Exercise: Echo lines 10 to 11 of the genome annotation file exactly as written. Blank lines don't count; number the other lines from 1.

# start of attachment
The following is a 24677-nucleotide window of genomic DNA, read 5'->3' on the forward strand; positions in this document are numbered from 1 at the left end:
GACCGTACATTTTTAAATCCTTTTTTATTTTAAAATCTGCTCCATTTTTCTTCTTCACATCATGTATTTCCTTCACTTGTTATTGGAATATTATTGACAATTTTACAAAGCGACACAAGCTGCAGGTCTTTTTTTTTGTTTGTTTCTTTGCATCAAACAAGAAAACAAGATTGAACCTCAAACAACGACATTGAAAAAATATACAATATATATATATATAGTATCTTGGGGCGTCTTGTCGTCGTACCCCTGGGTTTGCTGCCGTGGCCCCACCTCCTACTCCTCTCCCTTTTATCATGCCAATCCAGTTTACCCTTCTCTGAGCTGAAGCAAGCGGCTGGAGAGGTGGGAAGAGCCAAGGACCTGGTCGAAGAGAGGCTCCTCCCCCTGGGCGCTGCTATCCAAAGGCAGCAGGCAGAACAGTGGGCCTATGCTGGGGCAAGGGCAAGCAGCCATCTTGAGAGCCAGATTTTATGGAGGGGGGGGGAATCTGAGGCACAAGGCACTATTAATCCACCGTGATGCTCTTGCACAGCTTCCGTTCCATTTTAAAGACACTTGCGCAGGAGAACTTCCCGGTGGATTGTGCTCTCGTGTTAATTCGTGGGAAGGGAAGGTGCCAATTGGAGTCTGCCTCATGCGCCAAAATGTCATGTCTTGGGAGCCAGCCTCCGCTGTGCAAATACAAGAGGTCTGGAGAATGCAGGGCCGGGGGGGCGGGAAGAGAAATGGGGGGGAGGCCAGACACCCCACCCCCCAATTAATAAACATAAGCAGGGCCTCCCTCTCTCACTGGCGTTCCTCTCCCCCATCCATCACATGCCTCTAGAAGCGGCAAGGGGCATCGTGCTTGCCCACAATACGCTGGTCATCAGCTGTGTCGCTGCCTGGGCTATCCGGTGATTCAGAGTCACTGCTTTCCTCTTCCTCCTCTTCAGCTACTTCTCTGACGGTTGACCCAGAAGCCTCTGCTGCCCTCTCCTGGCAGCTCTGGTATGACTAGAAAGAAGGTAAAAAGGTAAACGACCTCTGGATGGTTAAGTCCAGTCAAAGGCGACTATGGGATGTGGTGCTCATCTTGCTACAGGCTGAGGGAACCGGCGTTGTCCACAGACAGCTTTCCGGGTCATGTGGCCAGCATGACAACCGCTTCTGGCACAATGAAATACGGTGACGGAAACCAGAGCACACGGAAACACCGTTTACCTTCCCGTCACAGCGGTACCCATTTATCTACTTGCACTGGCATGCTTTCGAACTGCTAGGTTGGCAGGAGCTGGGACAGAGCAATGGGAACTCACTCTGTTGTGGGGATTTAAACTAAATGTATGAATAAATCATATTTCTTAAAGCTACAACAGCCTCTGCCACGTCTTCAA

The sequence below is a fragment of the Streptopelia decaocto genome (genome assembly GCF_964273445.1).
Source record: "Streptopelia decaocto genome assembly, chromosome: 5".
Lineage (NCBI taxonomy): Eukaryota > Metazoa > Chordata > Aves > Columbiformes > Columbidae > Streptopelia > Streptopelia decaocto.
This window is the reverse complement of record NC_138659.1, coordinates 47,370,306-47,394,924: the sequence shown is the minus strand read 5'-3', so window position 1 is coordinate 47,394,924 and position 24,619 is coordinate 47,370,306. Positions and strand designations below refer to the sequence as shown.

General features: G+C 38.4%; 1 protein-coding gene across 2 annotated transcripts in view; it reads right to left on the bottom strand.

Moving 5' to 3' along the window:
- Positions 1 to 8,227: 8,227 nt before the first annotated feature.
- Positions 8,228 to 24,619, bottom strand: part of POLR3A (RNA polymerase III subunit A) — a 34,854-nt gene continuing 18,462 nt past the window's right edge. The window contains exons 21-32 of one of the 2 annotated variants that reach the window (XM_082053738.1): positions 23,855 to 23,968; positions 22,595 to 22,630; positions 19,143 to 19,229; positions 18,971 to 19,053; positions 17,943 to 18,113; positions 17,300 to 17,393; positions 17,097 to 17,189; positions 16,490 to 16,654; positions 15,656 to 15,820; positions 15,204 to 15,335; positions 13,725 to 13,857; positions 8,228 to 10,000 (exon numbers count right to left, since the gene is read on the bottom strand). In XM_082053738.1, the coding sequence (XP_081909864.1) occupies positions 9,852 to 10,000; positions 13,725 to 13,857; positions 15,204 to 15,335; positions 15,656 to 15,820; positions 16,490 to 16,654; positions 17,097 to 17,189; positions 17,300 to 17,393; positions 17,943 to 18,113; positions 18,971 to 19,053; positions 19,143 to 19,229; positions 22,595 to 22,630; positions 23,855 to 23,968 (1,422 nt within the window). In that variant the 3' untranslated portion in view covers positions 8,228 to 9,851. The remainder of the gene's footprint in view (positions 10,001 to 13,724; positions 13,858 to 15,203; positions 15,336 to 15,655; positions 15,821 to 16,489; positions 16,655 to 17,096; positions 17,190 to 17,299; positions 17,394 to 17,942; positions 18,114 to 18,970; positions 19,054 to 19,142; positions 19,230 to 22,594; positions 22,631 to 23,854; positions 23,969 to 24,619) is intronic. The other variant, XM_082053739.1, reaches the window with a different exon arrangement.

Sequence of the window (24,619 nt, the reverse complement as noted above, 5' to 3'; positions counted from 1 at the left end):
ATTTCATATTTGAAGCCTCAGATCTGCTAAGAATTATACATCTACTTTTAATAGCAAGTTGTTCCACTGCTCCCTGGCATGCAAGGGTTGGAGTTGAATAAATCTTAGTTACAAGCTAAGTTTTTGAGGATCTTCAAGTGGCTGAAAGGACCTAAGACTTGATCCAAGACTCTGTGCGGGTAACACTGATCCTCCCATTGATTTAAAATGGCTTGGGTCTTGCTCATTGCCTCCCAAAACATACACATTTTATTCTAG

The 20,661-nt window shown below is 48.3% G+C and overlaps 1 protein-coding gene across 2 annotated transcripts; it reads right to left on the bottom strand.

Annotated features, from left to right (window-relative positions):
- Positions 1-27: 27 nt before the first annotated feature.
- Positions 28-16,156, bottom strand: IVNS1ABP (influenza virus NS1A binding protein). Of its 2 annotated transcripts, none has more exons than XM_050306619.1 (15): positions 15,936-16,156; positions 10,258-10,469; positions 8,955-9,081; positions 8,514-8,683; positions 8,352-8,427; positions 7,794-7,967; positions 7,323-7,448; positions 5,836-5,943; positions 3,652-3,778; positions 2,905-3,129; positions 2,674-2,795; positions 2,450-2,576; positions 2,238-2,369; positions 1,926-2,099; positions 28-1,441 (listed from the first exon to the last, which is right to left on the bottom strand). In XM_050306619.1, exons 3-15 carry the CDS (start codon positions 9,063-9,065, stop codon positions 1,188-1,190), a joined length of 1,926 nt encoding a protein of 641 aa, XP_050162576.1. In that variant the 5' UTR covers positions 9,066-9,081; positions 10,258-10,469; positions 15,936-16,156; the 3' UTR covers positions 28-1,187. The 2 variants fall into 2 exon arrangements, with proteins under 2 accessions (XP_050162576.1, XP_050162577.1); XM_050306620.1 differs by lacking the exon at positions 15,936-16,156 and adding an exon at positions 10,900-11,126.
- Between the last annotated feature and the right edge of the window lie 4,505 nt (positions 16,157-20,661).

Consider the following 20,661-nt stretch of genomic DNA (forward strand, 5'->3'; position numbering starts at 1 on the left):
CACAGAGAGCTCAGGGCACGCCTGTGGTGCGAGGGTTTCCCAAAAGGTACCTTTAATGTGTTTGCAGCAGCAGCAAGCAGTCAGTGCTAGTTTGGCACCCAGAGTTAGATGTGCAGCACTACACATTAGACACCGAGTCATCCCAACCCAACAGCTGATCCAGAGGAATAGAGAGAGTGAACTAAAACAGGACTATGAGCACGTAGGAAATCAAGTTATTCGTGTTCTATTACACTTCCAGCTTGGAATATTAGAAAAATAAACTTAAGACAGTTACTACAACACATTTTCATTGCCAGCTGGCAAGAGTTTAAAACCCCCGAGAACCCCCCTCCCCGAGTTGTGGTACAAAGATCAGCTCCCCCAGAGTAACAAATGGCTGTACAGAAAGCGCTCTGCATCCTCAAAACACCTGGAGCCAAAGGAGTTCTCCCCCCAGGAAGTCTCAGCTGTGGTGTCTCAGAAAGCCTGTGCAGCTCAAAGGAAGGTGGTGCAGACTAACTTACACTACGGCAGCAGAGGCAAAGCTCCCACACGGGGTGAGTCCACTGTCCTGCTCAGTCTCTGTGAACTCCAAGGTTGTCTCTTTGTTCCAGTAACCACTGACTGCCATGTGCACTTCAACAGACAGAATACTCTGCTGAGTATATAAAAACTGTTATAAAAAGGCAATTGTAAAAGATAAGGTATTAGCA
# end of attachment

- Positions 8,228 to 24,619, bottom strand: part of POLR3A (RNA polymerase III subunit A) — a 34,854-nt gene continuing 18,462 nt past the window's right edge. The window contains exons 21-32 of one of the 2 annotated variants that reach the window (XM_082053738.1): positions 23,855 to 23,968; positions 22,595 to 22,630; positions 19,143 to 19,229; positions 18,971 to 19,053; positions 17,943 to 18,113; positions 17,300 to 17,393; positions 17,097 to 17,189; positions 16,490 to 16,654; positions 15,656 to 15,820; positions 15,204 to 15,335; positions 13,725 to 13,857; positions 8,228 to 10,000 (exon numbers count right to left, since the gene is read on the bottom strand). In XM_082053738.1, the coding sequence (XP_081909864.1) occupies positions 9,852 to 10,000; positions 13,725 to 13,857; positions 15,204 to 15,335; positions 15,656 to 15,820; positions 16,490 to 16,654; positions 17,097 to 17,189; positions 17,300 to 17,393; positions 17,943 to 18,113; positions 18,971 to 19,053; positions 19,143 to 19,229; positions 22,595 to 22,630; positions 23,855 to 23,968 (1,422 nt within the window). In that variant the 3' untranslated portion in view covers positions 8,228 to 9,851. The remainder of the gene's footprint in view (positions 10,001 to 13,724; positions 13,858 to 15,203; positions 15,336 to 15,655; positions 15,821 to 16,489; positions 16,655 to 17,096; positions 17,190 to 17,299; positions 17,394 to 17,942; positions 18,114 to 18,970; positions 19,054 to 19,142; positions 19,230 to 22,594; positions 22,631 to 23,854; positions 23,969 to 24,619) is intronic. The other variant, XM_082053739.1, reaches the window with a different exon arrangement.

Sequence of the window (24,619 nt, the reverse complement as noted above, 5' to 3'; positions counted from 1 at the left end):